Design Optimization, Eng. Opt., 35(1), pp1–18

Dong, Q & Whitney, D.E (2001),Designing a Requirement Driven Product Development Process,
ASME International Design Engineering Technical Conferences , September 9-12, 2001,
Pittsburgh, PA. USA

Dean, P.R. et al. (2008). A Framework for Generating Product Production
Information for mass customization, Int J Adv Manuf Technol , 38(12),pp44–1259

Dickinson, A & Brown, C.A (2009). Design and Deployment of Axiomatic Design,
The Fifth International Conference on Axiomatic Design, March 25-27,
Campus de Caparica, Portugal

Dahmus, J.B. et al. (2001). Modular Product Architecture, Design Studies, 22, pp 409–424

Dran, G.M.V. et al. (1999). Quality Websites: An Application of the Kano Model to Website
Design, Proceedings of the Fifth Americas Conference on Information Systems,
August 13-15, Milwaukee, Wisconsin, USA

Eberhart, R. & Kennedy, J. (1995). A New Optimizer using Particle Swarm Theory,
Sixth International Symposium on Micro Machine and Human Science, Nagoya, Japan

Endo, M. (2005). Reverse Engineering & CAE, JSME International Journal, Series C,
48(2), pp218-223

Frey, D.D et al. (2000). Computing the Information Content of Decoupled Designs, Research
in Engineering Design, 12, pp90-102

Ferguson, S. et al. (2009). Designing a Family of Reconfigurable Vehicles using Multilevel
Multidisciplinary Design Optimization, Struct. Multidisc Optimization, 39, pp171–186

Fei G.et al. (2009). Module-Scale-Based Product Platform Planning, Research in Engineering Design,
20 pp129–141
Farrell, R.S. & Simpson, T.W. (2003). Product Platform Design to Improve Commonality in Custom
Products, Journal of Intelligent Manufacturing,14,pp541-556

Fellini, R. et al. (2002). Platform Selection under Performance Loss Constraints in Optimal Design
of Product Families, ASME Design Engineering Technical Conferences and Computer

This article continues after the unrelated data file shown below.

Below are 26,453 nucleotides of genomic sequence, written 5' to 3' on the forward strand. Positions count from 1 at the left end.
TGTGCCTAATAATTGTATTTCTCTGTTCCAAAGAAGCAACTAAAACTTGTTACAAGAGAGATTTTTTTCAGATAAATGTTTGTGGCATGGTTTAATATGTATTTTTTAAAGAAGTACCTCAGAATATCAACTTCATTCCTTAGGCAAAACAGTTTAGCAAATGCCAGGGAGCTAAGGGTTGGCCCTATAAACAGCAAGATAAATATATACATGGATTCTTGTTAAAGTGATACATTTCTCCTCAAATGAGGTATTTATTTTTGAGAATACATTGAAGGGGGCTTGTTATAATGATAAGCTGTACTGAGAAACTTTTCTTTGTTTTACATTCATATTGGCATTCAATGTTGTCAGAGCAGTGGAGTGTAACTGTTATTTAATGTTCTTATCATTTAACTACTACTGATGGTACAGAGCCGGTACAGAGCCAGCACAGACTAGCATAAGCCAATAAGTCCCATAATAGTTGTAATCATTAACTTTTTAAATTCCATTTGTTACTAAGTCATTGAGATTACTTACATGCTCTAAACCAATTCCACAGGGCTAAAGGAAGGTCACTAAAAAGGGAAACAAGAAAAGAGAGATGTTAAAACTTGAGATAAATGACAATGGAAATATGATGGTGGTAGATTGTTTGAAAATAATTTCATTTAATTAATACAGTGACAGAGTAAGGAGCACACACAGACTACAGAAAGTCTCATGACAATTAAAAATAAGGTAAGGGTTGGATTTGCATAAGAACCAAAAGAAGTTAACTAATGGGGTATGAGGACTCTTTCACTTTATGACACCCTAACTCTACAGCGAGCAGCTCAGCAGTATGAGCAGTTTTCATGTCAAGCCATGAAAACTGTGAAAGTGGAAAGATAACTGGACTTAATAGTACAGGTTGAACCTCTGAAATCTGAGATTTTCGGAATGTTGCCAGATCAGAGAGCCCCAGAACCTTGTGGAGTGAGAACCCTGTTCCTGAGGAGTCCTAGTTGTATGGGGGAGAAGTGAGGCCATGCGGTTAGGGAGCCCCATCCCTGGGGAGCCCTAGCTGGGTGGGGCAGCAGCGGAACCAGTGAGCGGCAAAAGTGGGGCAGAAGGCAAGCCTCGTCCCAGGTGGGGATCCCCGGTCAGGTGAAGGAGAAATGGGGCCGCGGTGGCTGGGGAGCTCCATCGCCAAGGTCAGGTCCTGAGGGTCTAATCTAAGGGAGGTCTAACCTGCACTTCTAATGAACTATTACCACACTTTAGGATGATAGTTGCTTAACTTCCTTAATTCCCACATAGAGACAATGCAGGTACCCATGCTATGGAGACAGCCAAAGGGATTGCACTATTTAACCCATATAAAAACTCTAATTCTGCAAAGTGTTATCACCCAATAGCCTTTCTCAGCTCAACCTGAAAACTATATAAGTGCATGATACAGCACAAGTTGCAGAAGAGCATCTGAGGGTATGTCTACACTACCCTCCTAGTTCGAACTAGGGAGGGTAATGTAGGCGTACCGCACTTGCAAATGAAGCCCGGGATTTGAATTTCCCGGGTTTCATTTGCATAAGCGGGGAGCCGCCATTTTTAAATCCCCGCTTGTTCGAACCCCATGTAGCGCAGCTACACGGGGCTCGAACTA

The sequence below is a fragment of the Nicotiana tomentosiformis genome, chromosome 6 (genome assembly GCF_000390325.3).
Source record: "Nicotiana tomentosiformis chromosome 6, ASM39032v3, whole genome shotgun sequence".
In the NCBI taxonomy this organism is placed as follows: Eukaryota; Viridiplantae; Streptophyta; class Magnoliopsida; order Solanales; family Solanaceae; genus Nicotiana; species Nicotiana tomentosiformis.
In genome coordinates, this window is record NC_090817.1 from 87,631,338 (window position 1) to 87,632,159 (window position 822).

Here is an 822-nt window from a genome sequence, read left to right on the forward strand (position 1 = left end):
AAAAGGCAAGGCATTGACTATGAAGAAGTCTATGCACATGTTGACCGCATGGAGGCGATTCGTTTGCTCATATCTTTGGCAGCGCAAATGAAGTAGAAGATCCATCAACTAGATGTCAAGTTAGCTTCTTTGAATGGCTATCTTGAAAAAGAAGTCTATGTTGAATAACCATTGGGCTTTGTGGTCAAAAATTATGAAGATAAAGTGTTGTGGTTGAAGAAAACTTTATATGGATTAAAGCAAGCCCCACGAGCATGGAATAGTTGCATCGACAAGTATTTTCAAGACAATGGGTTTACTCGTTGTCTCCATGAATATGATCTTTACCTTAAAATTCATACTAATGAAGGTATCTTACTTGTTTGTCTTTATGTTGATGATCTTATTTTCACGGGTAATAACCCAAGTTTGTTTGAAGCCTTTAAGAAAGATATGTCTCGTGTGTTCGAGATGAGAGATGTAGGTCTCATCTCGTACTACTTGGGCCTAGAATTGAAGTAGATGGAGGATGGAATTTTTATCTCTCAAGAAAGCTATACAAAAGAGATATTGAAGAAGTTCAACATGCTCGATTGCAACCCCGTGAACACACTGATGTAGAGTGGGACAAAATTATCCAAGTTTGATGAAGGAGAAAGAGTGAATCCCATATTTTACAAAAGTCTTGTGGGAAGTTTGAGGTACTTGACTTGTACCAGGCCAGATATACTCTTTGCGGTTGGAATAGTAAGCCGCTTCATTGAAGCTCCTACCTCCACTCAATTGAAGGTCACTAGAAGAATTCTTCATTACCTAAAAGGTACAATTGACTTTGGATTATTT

and Information in Engineering Conference , September 29-October 2,Montreal, Canada
49

Fujita, K. (2002). Product Variety Optimization Under Modular Architecture,
Computer Aided Design, 34, pp953-965

Fujita, K. & Yoshida, H. (2001). Product Variety Optimization: Simultaneous Optimization of Module
Combination and Module Attributes, ASME Design Engineering Technical Conferences and
Computers and Information in Engineering Conference , September 9-12,Pittsburgh, Pennsylvania

Gumus, B. (2005). Axiomatic Product Development Lifecycle, Doctoral Thesis,
Department of Mechanical Engineering, Texas Tech. University, USA

Grauer, et al. (2007). Globally Distributed Manufacturing Networks: Interdependencies between
Product Design and Choice of Production Site, Proceedings of the World Congress on Engineering
and Computer Science ,WCECS ,October 24-26, San Francisco, USA

Ghemraoui, R. et al. (2009). Systematic Human-Safety Analysis Approach Based on Axiomatic
Design Principles , The Fifth International Conference on Axiomatic Design, March 25-27,
Campus de Caparica, Portugal

Green, G. & Mamtami, G. (2004). An Integrated Decision Making Model for Evaluation of
Concept Design, Acta Polytechnica, 44 (3), pp 62-65

Guta, S. & Krishnana V. (1998). Product Family-Based Assembly Sequence Design
Methodology, IIE Transactions, 30( 10), pp 933 - 945

Guenov, M.D & Barker, S.G (2005), Application of Axiomatic Design Structure Matrix to the
Decomposition of Engineering Systems, System Engineering,8(1), pp29-40

Houshmand, M & Mokhtar, A (2009). Introducing a Road-Map to Implement the Universal
Manufacturing Platform using the Methodology of Axiomatic Design, The Fifth International
Conference on Axiomatic Design, March 25-27, Campus de Caparica, Portugal

Huang, G et al. (2003). Product Platform Identification and Development for Mass Customization,
CIRP Annals, Manufacturing Technology, 52, (1), pp117-120

Hintersteiner, J. D.(2000).Addressing Changing Customer Needs by Adapting Design Requirements,
Proceedings of First International Conference on Axiomatic Design,June21-23,MA,USA

Haapaniemi, T. & Seppanen, M. (2008). Antecedents and Key Success Factors in Adoption of
Consumer Electronics Industry Innovations , Euro MOT 2008 Proceedings, International
Association for Management of Technology, September 17-19, Nice, France

Heijungs, R. et al. (2010).Life Cycle Assessment and Sustainability Analysis of Products, Materials,
Polymer Degradation and Stability and Technologies, Polymer Degradation and Stability,
95(3), pp 422-428
Helander, M.G. & Jiao, J. (2002). Research on E-product Development (ePD) for Mass
Customization, Technovation, 22(11), pp717-724
50

Hatchuel, A. & Weil, B. (2003). A New Approach of Innovative Design: An Introduction to C-K
Theory, International Conference on Engineering Design, August19-21, Stockholm